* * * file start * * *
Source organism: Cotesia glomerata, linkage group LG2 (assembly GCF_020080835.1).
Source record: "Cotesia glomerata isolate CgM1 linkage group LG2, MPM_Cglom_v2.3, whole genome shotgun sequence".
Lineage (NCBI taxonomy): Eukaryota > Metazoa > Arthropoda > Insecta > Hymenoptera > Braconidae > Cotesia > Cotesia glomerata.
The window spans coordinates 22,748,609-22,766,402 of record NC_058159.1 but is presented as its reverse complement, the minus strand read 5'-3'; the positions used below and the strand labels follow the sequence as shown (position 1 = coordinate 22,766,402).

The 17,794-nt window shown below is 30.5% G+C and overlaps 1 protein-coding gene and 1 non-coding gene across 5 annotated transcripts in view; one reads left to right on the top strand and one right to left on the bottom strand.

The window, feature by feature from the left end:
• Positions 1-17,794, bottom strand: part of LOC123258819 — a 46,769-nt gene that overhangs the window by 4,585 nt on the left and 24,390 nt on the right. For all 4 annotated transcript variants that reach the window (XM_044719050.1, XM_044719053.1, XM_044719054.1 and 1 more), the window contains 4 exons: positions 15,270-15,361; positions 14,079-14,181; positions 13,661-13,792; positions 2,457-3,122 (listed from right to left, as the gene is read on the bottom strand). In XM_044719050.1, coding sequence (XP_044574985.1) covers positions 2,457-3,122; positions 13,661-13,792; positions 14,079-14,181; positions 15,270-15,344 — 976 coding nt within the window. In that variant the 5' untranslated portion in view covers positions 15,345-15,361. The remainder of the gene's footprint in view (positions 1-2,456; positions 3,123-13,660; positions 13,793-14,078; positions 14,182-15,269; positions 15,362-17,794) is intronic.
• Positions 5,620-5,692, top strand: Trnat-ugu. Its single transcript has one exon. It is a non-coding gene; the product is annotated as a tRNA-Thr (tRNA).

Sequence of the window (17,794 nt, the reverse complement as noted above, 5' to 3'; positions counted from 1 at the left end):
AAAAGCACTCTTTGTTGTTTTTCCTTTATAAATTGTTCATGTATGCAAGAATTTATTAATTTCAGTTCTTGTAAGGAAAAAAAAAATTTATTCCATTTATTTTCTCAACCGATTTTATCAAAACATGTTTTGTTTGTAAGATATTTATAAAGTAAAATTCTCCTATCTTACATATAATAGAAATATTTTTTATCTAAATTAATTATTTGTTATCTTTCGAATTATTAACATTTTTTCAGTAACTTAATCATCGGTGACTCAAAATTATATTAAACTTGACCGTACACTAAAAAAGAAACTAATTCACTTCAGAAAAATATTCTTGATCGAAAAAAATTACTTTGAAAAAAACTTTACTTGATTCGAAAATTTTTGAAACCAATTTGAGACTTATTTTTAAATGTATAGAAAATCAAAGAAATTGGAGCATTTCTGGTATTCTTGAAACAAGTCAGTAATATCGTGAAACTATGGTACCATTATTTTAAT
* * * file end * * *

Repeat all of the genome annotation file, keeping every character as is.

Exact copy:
Source organism: Cotesia glomerata, linkage group LG2 (assembly GCF_020080835.1).
Source record: "Cotesia glomerata isolate CgM1 linkage group LG2, MPM_Cglom_v2.3, whole genome shotgun sequence".
Lineage (NCBI taxonomy): Eukaryota > Metazoa > Arthropoda > Insecta > Hymenoptera > Braconidae > Cotesia > Cotesia glomerata.
The window spans coordinates 22,748,609-22,766,402 of record NC_058159.1 but is presented as its reverse complement, the minus strand read 5'-3'; the positions used below and the strand labels follow the sequence as shown (position 1 = coordinate 22,766,402).

The 17,794-nt window shown below is 30.5% G+C and overlaps 1 protein-coding gene and 1 non-coding gene across 5 annotated transcripts in view; one reads left to right on the top strand and one right to left on the bottom strand.

The window, feature by feature from the left end:
• Positions 1-17,794, bottom strand: part of LOC123258819 — a 46,769-nt gene that overhangs the window by 4,585 nt on the left and 24,390 nt on the right. For all 4 annotated transcript variants that reach the window (XM_044719050.1, XM_044719053.1, XM_044719054.1 and 1 more), the window contains 4 exons: positions 15,270-15,361; positions 14,079-14,181; positions 13,661-13,792; positions 2,457-3,122 (listed from right to left, as the gene is read on the bottom strand). In XM_044719050.1, coding sequence (XP_044574985.1) covers positions 2,457-3,122; positions 13,661-13,792; positions 14,079-14,181; positions 15,270-15,344 — 976 coding nt within the window. In that variant the 5' untranslated portion in view covers positions 15,345-15,361. The remainder of the gene's footprint in view (positions 1-2,456; positions 3,123-13,660; positions 13,793-14,078; positions 14,182-15,269; positions 15,362-17,794) is intronic.
• Positions 5,620-5,692, top strand: Trnat-ugu. Its single transcript has one exon. It is a non-coding gene; the product is annotated as a tRNA-Thr (tRNA).

Sequence of the window (17,794 nt, the reverse complement as noted above, 5' to 3'; positions counted from 1 at the left end):
AAAAGCACTCTTTGTTGTTTTTCCTTTATAAATTGTTCATGTATGCAAGAATTTATTAATTTCAGTTCTTGTAAGGAAAAAAAAAATTTATTCCATTTATTTTCTCAACCGATTTTATCAAAACATGTTTTGTTTGTAAGATATTTATAAAGTAAAATTCTCCTATCTTACATATAATAGAAATATTTTTTATCTAAATTAATTATTTGTTATCTTTCGAATTATTAACATTTTTTCAGTAACTTAATCATCGGTGACTCAAAATTATATTAAACTTGACCGTACACTAAAAAAGAAACTAATTCACTTCAGAAAAATATTCTTGATCGAAAAAAATTACTTTGAAAAAAACTTTACTTGATTCGAAAATTTTTGAAACCAATTTGAGACTTATTTTTAAATGTATAGAAAATCAAAGAAATTGGAGCATTTCTGGTATTCTTGAAACAAGTCAGTAATATCGTGAAACTATGGTACCATTATTTTAAT